By Tom Stewart
EDITOR’S NOTE: This article features an image and a written depiction of an injured animal. Reader discretion is advised.
Her name was “Ramona.” At least that is the name that Ashley McCalvin at the Corsicana Animal Shelter gave her. Her story began with a Facebook post the week before Easter. She was a stray that ended up in someone’s yard. I guess we will never know if she belonged to someone.
Kathy Asta, the Shelter director had the day off and saw the post on Facebook. She commented to the person who posted that she would be happy to send an officer by to pick up the dog and take her to the shelter. That was followed by several other comments stating to never take a dog to the shelter. To make a long story short, the offer was not accepted and Ramona either escaped or was let go.
The story continues the next morning when Ramona was hit by a car. A lady witnessed it, and picked Ramona up to take her to a local business. They contacted an Animal Control Officer, who picked up and took Ramona to the shelter.
This is where I entered the picture. I received a call from Ashley at the Corsicana Animal Shelter, asking if I were available to take an injured dog to the emergency vet clinic in Athens. I periodically volunteer for transport, so I said yes. The next hour will forever be etched in my mind. I drove to Athens listening to her moan and cry with each bump in the road. Ashley had said that she thought Ramona could be saved. I had my doubts.
Unfortunately, she could not. Her injuries were too severe. Both hips and her pelvis were crushed. After all, that we said goodbye to a dog we barely knew.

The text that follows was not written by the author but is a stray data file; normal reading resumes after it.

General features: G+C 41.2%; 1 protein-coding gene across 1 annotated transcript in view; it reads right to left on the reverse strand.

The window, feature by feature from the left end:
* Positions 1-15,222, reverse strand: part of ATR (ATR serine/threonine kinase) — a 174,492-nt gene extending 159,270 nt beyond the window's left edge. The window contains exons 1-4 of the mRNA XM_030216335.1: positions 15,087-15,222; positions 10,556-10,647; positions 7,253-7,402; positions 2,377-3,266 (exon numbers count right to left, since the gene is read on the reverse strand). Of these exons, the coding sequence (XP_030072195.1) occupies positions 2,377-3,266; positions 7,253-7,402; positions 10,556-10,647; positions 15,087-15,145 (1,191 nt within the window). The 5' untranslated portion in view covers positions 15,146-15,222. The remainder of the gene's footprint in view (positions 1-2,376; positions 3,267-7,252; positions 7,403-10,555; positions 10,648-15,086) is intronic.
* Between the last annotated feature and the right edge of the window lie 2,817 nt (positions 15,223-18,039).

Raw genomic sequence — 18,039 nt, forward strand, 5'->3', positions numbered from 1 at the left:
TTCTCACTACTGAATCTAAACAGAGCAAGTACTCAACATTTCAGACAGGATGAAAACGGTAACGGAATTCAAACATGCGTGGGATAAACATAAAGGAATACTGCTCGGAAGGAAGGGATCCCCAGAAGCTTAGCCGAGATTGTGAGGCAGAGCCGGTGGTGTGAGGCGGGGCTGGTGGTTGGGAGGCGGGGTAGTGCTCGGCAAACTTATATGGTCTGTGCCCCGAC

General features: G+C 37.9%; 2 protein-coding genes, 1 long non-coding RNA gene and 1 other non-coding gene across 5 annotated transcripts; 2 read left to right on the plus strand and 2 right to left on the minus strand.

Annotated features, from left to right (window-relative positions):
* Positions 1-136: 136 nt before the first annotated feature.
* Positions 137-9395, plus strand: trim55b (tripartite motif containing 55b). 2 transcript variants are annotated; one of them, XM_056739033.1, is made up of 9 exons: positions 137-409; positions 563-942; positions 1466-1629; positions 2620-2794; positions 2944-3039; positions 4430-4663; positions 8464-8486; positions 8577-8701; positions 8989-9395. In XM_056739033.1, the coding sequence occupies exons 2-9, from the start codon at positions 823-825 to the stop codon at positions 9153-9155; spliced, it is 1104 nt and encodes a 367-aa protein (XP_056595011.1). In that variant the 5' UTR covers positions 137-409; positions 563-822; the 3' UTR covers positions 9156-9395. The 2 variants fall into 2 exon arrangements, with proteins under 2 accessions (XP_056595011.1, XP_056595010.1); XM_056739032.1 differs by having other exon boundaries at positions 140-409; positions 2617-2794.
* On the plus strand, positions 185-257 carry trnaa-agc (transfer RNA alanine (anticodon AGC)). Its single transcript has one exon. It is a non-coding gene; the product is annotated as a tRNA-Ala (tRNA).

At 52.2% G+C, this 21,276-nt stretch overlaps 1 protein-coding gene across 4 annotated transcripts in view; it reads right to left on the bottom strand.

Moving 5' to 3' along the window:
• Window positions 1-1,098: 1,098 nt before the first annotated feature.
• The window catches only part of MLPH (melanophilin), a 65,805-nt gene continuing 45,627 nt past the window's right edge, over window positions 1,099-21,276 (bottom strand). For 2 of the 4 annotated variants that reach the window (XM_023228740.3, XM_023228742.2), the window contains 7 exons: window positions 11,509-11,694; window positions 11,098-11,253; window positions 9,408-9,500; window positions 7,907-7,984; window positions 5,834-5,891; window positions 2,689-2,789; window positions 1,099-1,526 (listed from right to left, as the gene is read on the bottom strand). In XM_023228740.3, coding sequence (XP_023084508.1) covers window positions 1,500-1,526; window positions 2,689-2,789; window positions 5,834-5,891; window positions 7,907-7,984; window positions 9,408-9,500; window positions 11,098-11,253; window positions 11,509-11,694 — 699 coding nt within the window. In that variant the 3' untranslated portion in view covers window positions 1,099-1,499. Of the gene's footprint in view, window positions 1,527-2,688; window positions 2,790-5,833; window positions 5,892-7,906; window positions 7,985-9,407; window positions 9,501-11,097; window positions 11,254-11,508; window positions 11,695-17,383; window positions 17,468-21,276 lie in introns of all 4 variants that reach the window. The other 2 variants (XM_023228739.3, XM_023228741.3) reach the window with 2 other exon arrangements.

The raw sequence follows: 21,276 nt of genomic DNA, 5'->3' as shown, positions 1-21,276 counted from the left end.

I can’t forget her or all the efforts that were made trying to save her. I don’t want her life to end as an afterthought. She deserves a voice. The Corsicana Animal Shelter, or really the workers there, go through this on an almost daily basis. There is so much misinformation and plain ignorance about the shelter, I don’t know where to begin. Here are some facts:
- Last year the Corsicana Animal Shelter took in 1,705 dogs.
- Of those 1,225 went to rescue organizations. These are mostly transported out of state
- 98 dogs were adopted from the shelter locally. 2020 was a slow year due to COVID-19.
- 164 were reclaimed by their owners.
- 213 were euthanized. 144 of those were aggressive.
- The remaining 69 were too sick or were injured and could not be saved. Ramona falls in here.
It has been over five years since the Corsicana Animal Shelter euthanized a dog for lack of space, and it is not done as a matter of course. The staff makes every effort to treat injured animals, to get them back to their owners, to adopt them to good homes, or to get them into reputable rescue programs. These are fine, caring individuals who take their job seriously.
Today, 39 dogs left the Corsicana Animal Shelter for homes in Wisconsin. Each and every dog is getting their second chance because of caring volunteers and the hard work of Kathy and Ashley. These people deserve our support. The next time someone criticizes the shelter, remember Ramona and what could have been.